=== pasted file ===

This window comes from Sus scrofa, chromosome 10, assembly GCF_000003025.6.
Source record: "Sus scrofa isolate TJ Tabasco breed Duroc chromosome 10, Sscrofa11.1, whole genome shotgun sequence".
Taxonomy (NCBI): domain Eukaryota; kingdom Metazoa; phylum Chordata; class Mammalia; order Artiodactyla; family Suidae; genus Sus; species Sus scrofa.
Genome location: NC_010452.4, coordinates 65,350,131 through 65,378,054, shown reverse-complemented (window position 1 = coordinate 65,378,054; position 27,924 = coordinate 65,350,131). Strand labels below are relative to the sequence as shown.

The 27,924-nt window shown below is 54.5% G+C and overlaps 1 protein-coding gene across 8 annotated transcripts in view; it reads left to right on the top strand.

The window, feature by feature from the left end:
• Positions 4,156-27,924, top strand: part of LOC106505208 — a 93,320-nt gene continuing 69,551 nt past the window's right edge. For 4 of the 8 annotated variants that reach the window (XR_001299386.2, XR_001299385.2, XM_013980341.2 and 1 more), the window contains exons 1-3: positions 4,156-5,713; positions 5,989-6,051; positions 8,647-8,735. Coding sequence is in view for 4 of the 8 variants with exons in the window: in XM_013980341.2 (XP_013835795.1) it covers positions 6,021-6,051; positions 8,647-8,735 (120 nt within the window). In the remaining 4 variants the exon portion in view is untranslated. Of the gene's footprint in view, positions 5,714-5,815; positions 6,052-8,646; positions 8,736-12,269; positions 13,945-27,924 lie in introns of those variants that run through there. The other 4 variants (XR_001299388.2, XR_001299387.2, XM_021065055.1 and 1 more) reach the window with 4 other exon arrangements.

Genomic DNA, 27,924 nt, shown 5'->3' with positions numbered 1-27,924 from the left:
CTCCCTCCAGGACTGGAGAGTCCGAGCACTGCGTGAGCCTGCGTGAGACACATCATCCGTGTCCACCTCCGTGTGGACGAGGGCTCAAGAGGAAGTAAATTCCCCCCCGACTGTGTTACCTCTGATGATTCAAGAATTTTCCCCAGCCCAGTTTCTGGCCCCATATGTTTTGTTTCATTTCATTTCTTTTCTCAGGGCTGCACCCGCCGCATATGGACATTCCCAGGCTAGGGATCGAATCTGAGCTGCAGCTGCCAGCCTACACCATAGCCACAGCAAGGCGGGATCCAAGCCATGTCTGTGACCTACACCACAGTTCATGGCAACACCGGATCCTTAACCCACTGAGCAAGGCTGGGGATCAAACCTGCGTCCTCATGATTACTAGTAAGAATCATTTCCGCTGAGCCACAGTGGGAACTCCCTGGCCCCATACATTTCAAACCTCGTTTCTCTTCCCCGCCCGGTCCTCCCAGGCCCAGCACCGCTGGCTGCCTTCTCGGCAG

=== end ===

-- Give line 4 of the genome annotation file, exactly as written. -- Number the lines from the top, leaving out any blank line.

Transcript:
Genome location: NC_010452.4, coordinates 65,350,131 through 65,378,054, shown reverse-complemented (window position 1 = coordinate 65,378,054; position 27,924 = coordinate 65,350,131). Strand labels below are relative to the sequence as shown.